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Brain Res Bull. 2003 Sep 30;61(5):511-9.

High fat feeding is associated with increased blood pressure, sympathetic nerve activity and hypothalamic mu opioid receptors.

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  • 1Department of Nutrition and Food Science, Wayne State University, Detroit, MI 48201-1928, USA.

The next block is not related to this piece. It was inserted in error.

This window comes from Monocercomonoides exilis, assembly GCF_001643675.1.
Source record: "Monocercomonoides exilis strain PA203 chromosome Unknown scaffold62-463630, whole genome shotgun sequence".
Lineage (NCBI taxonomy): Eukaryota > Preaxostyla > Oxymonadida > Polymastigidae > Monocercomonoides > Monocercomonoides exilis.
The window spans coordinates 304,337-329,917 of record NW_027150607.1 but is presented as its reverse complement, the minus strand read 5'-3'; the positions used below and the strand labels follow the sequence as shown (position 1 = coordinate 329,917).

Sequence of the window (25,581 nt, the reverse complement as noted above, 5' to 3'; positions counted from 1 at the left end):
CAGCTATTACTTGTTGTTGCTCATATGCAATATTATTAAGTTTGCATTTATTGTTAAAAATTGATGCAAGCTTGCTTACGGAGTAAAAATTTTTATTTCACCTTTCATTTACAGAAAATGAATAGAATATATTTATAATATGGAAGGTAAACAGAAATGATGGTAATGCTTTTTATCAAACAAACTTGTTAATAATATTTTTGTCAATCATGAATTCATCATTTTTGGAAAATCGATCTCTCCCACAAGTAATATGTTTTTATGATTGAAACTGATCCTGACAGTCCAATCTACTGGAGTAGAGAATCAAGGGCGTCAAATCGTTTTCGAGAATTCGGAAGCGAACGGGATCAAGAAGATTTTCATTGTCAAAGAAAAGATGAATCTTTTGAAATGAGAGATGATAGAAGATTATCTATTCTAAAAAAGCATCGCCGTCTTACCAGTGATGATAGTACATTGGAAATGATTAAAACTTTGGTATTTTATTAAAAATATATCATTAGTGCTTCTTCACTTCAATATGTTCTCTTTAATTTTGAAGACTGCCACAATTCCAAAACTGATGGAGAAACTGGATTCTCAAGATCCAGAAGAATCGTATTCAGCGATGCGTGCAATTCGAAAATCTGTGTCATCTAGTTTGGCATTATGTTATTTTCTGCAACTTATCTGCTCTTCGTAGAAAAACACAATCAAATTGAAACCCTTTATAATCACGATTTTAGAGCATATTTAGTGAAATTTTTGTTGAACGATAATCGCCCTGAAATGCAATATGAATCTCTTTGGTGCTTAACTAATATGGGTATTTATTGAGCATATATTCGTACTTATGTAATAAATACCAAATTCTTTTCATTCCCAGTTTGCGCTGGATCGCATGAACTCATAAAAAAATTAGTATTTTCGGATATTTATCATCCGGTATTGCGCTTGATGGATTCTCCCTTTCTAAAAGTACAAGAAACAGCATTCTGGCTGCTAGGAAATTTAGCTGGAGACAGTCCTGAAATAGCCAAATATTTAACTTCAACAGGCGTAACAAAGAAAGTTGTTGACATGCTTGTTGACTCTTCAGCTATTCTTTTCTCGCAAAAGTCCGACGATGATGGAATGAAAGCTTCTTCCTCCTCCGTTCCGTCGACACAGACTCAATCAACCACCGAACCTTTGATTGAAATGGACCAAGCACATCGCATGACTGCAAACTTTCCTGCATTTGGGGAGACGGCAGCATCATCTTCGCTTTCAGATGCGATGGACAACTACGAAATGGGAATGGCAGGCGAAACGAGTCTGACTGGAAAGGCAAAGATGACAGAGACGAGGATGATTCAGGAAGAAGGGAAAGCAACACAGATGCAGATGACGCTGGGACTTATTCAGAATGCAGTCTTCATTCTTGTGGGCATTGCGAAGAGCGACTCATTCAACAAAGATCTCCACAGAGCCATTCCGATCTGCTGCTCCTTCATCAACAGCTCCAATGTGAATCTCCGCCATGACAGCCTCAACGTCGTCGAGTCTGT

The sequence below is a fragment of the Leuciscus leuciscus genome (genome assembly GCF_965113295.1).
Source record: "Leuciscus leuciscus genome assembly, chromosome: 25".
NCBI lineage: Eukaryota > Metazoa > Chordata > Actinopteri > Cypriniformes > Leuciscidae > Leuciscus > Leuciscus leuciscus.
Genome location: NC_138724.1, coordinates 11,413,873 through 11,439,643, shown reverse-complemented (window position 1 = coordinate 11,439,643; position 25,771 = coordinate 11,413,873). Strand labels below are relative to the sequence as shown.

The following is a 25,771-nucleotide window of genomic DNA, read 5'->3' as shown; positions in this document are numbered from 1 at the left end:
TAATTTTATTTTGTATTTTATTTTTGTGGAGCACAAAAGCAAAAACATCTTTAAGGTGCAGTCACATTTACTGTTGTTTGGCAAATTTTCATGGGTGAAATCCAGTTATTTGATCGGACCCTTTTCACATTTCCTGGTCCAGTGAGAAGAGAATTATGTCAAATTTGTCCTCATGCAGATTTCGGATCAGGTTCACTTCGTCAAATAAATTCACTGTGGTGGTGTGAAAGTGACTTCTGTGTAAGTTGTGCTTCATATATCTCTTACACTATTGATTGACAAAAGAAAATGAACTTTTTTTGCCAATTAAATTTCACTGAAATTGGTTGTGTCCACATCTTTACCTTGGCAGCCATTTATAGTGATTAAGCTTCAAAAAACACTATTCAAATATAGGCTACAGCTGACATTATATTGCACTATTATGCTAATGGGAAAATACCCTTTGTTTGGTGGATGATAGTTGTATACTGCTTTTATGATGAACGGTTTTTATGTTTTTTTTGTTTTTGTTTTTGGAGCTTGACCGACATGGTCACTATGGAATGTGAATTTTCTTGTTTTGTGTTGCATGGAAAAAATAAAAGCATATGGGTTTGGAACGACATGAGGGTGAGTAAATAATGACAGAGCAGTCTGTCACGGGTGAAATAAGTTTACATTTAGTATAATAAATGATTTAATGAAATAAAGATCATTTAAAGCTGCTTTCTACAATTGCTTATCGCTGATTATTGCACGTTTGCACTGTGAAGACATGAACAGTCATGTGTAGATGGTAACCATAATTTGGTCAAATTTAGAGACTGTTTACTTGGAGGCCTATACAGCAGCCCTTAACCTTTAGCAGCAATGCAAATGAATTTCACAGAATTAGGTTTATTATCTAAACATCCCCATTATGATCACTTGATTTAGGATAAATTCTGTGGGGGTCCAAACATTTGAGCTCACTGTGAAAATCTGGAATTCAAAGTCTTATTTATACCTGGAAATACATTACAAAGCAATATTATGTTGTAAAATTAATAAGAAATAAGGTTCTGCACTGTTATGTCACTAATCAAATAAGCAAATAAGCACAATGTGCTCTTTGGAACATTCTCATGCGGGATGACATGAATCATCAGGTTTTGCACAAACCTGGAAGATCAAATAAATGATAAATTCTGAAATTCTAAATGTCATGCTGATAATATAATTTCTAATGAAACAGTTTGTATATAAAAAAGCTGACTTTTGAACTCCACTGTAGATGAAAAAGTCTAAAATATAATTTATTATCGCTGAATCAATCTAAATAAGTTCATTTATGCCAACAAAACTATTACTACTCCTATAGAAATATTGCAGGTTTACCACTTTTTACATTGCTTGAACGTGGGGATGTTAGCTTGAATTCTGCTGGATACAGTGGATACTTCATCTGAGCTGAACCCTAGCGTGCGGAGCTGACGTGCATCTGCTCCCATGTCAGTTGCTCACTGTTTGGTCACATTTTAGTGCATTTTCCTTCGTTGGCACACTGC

Obesity and high fat diets are associated with an increased prevalence of diabetes, cardiovascular disease, and hypertension. However, the mechanism(s) linking obesity and high fat diet to these metabolic and cardiovascular disorders are not fully elucidated. Leptin stimulates the formation of pro-opiomelanocortin and its products. The stimulation of the central nervous system (CNS) opioids and their receptors is associated with an increase in cardiovascular dynamics. In this study we hypothesized that obesity changed the CNS opioids and their receptors that could play a role in altered cardiovascular and autonomic nervous regulation in obesity. Male Wistar rats were fed either a high fat (HF) or regular chow (control) diet. After 12 weeks, rats were anesthetized and instrumented to record mean arterial pressure (MAP) and renal sympathetic nerve activity (RSNA). A blood sample was collected and plasma glucose, insulin, leptin, beta-endorphins were measured. The brains were subsequently processed for immunohistochemistry and in situ hybridization. The HF rats were larger and had a greater percentage of body fat. Leptin and insulin levels were also higher in the HF animals. Basal MAP and RSNA were significantly higher in HF rats. Additionally, immunohistochemistry and in situ hybridization demonstrated that HF rats had increased hypothalamus mu opioid receptors compared to controls. These studies suggest that HF feeding is associated with increased body fat, plasma leptin, insulin, and hypothalamic mu opioid receptors. The increased mu opioid receptors may contribute to the higher MAP and RSNA observed in HF animals.

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